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    \$\begingroup\$ Controllable current? About how much current? FPGAs are not at all suitable for this - a digital mux replicates a logical value not an amount of current! You might be better off with regular transistors. (And you said "current" at one point and "voltage" at another. What's on the other end - what are you driving?) \$\endgroup\$ – pjc50 Feb 20 '17 at 11:39
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    \$\begingroup\$ So you want to apply a voltage to one pin while holding 49 others low and verify that on the other end you see that voltage on a single pin but no others. You then want to repeat this on each pin. Do I have that correct? If so get rid of the mux, use shift registers on each end. And there is no need for a processor of any sort, that is the sort of thing a logic state machine can do without the need for any processor. A small PLD for the state machine and two chains of shift registers, one for input, one for output and you're done. \$\endgroup\$ – Andrew Feb 20 '17 at 12:04
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    \$\begingroup\$ The flexibility of FPGA is really a cost here: if you're not familiar with shift registers, it'll take you months to get something working on an FPGA. \$\endgroup\$ – pjc50 Feb 20 '17 at 14:42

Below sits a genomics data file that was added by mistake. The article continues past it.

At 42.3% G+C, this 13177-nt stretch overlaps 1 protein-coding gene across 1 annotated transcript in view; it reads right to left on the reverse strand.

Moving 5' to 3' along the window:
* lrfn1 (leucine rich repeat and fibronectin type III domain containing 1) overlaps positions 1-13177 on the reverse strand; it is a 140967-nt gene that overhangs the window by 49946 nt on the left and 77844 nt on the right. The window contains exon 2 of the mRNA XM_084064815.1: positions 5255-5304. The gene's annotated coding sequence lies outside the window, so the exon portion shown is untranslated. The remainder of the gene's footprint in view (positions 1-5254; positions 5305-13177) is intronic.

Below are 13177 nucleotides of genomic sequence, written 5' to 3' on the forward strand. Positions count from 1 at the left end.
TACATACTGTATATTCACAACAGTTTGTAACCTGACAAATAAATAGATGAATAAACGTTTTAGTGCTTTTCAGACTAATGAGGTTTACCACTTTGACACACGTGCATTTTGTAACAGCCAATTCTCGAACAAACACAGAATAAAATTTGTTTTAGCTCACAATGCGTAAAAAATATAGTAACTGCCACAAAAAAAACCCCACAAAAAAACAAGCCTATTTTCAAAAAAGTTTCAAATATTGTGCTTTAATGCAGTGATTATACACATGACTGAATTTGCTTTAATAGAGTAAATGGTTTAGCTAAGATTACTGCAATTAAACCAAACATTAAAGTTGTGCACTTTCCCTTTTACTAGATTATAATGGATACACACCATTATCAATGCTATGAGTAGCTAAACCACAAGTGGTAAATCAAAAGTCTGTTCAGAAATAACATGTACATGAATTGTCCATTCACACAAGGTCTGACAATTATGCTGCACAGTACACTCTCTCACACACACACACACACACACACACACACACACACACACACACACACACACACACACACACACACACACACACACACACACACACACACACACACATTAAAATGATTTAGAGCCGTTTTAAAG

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Also I want to implement a microcontroller function within an FPGA. I know this is possible but just wanted to be sure about it in the case of low cost FPGAs.

It depends how complex the controller is going to be and how fast you want to run it. You pay for size and speed.

I also want to implement a Digital to Analog amplifier.

FPGAs are digital only.

I want to use 100 FPGAs and I want to know whether it is possible to have just a single programming board and program all these 100 FPGAs and then use them standalone in my PCB.

Most FPGAs are volatile, they lose their program when power is removed. They normally read their program from a serial ROM on power up or are programmed by a processor every time.

As FPGAs are cheap but the programming boards are very expensive.

That's an "alternative fact".

Also I was unable to find through-hole FPGAs

That's because such a thing is an odd idea. You use FPGAs when you need to fit a lot of logic into a small area. Why would you then use a massive through hold package when surface mount ones are so much smaller.

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  • \$\begingroup\$ A DAC can be implemented using an R-2R ladder and an op amp buffer. \$\endgroup\$ – Leon Heller Feb 20 '17 at 11:36
  • \$\begingroup\$ But in that situation all of the analog system is external to the FGPA, the FPGA remains a purely digital system. With external electronics you can create an analog signal from virtually any digital system. You could use a PWM output and an RC filter if you wanted. But how to get an analog signal from a digital system is a completely different question and unrelated to FPGAs. \$\endgroup\$ – Andrew Feb 20 '17 at 11:56